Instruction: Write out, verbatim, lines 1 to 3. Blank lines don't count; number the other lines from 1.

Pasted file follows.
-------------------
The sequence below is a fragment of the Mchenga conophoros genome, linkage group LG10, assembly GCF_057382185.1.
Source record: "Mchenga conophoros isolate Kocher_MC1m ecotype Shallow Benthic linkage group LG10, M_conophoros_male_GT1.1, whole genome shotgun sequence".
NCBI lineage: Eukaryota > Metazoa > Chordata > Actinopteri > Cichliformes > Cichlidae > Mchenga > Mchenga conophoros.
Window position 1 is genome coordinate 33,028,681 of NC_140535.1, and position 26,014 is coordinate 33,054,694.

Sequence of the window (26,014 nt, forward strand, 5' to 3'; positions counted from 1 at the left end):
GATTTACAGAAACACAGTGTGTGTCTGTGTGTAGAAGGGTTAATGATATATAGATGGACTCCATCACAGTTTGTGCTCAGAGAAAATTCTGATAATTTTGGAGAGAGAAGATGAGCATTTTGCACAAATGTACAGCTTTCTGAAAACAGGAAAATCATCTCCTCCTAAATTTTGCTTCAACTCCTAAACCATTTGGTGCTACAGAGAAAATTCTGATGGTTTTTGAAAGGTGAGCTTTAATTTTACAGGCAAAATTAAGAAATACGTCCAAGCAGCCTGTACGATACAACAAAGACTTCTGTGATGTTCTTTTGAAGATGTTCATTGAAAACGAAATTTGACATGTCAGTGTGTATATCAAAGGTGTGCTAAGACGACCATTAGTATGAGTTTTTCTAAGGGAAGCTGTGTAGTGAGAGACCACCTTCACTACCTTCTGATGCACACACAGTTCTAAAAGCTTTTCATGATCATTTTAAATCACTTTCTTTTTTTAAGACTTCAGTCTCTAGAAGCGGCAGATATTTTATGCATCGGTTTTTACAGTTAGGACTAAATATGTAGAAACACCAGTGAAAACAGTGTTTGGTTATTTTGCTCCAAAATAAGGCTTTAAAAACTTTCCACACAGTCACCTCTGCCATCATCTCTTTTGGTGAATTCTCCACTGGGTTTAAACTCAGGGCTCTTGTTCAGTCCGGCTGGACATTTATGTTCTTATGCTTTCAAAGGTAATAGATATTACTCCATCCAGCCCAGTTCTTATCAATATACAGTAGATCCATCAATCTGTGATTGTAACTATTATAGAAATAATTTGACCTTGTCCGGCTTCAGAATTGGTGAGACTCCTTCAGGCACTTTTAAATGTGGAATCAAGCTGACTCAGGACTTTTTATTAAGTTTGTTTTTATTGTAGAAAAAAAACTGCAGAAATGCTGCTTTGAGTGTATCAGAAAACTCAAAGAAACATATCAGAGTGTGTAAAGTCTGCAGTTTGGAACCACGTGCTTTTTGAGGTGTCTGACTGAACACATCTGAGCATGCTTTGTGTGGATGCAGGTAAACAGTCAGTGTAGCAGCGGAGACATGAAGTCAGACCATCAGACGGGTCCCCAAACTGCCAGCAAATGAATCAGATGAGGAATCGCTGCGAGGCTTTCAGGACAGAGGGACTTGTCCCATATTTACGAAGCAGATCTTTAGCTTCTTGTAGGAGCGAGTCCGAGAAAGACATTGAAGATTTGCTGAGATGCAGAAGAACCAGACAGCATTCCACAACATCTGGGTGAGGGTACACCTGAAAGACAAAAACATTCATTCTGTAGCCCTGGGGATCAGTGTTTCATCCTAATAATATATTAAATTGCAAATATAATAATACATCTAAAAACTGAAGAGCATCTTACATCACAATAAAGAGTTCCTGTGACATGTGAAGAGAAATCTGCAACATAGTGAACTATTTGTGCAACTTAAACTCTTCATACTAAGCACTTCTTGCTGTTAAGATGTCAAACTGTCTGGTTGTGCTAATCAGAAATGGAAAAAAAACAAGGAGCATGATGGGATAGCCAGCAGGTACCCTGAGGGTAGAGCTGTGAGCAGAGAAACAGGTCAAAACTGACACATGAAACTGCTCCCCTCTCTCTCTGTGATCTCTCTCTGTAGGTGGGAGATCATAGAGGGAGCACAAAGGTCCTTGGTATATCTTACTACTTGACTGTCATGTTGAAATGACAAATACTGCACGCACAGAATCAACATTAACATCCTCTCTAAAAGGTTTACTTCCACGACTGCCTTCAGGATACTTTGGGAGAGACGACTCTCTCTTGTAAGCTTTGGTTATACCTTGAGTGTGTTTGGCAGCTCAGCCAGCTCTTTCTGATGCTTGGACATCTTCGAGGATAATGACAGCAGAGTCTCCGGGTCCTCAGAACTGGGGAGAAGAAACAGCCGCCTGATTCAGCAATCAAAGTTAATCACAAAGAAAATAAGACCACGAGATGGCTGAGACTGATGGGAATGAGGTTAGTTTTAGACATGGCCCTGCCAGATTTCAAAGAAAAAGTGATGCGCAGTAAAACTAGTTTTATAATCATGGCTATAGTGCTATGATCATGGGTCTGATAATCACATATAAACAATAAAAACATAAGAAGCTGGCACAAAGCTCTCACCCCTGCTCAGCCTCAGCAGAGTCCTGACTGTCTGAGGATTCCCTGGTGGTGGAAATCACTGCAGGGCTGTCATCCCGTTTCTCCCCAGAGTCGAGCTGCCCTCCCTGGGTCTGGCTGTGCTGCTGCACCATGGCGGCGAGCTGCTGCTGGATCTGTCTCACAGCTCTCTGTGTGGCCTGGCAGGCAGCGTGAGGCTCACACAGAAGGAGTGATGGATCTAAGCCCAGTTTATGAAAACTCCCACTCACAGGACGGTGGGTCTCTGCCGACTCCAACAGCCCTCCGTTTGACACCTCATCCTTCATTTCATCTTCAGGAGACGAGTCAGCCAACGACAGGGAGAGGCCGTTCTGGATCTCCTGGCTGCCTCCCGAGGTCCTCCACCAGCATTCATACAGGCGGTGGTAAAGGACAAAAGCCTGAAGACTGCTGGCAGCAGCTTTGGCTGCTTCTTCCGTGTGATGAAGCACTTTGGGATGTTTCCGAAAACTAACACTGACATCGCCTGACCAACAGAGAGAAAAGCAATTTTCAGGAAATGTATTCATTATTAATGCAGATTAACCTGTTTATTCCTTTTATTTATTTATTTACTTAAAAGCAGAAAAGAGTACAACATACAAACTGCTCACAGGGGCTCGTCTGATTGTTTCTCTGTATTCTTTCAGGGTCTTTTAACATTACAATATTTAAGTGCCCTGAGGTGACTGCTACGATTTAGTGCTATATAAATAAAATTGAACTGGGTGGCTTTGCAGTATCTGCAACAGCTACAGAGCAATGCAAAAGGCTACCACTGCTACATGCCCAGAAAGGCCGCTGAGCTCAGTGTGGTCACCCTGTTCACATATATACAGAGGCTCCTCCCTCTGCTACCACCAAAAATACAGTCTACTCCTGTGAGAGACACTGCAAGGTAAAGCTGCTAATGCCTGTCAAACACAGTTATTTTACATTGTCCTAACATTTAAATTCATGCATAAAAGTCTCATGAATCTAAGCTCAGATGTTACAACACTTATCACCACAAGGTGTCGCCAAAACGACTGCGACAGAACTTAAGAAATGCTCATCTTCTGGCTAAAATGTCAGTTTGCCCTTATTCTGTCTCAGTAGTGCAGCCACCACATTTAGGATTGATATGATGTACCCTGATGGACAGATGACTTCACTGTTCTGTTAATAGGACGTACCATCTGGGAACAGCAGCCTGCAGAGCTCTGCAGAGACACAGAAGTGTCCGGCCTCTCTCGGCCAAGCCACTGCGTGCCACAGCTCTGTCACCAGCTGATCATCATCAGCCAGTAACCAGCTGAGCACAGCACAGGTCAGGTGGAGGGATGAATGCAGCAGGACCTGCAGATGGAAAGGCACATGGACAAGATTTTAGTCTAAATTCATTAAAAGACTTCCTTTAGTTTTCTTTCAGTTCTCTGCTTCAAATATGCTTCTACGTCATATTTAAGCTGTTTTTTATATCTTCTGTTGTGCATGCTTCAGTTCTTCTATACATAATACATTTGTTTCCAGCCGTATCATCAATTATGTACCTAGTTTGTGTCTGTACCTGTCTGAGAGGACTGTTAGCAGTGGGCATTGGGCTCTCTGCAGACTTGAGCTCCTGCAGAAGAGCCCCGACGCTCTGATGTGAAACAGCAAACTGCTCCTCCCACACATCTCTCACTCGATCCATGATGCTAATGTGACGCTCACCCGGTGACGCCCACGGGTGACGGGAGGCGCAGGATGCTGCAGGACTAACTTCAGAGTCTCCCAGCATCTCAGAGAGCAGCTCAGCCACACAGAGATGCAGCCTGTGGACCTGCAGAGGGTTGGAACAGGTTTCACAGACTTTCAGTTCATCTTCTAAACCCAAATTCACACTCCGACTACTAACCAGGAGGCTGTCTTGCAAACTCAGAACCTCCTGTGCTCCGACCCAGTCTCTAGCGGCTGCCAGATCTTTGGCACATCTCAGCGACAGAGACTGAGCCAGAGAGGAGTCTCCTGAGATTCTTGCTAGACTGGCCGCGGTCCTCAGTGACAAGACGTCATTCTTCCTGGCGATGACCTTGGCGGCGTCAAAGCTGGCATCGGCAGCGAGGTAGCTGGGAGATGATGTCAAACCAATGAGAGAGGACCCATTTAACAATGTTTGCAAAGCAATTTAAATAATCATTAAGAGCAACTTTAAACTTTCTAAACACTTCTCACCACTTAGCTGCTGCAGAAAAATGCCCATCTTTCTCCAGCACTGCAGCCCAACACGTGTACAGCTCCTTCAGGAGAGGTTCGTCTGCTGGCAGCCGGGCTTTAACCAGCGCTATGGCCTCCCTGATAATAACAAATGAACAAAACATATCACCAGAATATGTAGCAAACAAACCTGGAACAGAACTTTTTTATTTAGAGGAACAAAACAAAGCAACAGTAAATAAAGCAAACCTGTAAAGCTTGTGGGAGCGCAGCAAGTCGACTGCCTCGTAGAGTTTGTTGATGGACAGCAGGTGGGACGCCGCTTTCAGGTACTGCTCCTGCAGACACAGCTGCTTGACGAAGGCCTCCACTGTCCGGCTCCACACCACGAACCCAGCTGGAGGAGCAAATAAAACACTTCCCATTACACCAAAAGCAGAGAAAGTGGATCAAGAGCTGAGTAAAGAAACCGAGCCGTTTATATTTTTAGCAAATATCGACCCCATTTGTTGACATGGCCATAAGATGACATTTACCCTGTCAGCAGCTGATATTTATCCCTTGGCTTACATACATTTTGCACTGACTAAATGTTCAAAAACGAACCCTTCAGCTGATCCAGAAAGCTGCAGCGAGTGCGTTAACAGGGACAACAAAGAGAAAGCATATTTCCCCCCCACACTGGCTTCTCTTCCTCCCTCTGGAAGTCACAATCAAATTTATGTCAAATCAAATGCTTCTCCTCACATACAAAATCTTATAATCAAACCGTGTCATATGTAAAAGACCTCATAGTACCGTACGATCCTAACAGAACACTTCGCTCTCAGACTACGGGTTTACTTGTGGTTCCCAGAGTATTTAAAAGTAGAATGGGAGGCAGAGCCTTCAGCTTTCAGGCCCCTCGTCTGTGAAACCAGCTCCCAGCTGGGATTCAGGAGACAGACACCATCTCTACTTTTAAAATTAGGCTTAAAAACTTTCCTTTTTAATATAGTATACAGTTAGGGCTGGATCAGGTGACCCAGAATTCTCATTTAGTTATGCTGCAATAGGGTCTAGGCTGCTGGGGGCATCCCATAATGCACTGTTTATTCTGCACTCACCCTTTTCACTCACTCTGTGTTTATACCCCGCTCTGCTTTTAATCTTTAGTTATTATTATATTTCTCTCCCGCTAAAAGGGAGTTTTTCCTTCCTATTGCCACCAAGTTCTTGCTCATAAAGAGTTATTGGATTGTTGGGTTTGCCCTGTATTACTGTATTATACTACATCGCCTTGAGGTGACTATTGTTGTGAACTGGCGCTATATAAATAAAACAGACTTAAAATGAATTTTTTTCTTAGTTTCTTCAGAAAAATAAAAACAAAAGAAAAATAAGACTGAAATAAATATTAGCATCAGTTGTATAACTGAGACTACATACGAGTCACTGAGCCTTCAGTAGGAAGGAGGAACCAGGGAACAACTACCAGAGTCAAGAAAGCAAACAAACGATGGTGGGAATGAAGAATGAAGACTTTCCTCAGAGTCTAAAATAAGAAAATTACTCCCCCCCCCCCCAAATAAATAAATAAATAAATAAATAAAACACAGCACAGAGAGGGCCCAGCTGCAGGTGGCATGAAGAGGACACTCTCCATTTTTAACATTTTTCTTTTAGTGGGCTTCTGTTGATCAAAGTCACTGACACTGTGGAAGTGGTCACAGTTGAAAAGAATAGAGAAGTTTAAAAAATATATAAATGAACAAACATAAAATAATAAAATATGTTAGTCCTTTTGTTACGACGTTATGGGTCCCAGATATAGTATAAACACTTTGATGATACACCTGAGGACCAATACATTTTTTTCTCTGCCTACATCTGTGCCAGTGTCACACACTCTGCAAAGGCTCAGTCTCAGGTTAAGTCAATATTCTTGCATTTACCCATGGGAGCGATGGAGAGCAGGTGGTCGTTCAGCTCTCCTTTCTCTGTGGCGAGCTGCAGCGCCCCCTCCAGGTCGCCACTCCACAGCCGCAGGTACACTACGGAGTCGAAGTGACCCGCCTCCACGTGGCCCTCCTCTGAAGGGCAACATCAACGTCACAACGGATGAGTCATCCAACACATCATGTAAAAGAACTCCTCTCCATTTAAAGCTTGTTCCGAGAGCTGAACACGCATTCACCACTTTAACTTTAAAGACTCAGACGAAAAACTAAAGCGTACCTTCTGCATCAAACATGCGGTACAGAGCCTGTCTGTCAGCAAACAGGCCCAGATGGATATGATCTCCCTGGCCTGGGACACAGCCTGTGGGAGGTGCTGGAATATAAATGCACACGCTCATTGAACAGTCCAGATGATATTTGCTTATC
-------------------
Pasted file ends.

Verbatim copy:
The sequence below is a fragment of the Mchenga conophoros genome, linkage group LG10, assembly GCF_057382185.1.
Source record: "Mchenga conophoros isolate Kocher_MC1m ecotype Shallow Benthic linkage group LG10, M_conophoros_male_GT1.1, whole genome shotgun sequence".
NCBI lineage: Eukaryota > Metazoa > Chordata > Actinopteri > Cichliformes > Cichlidae > Mchenga > Mchenga conophoros.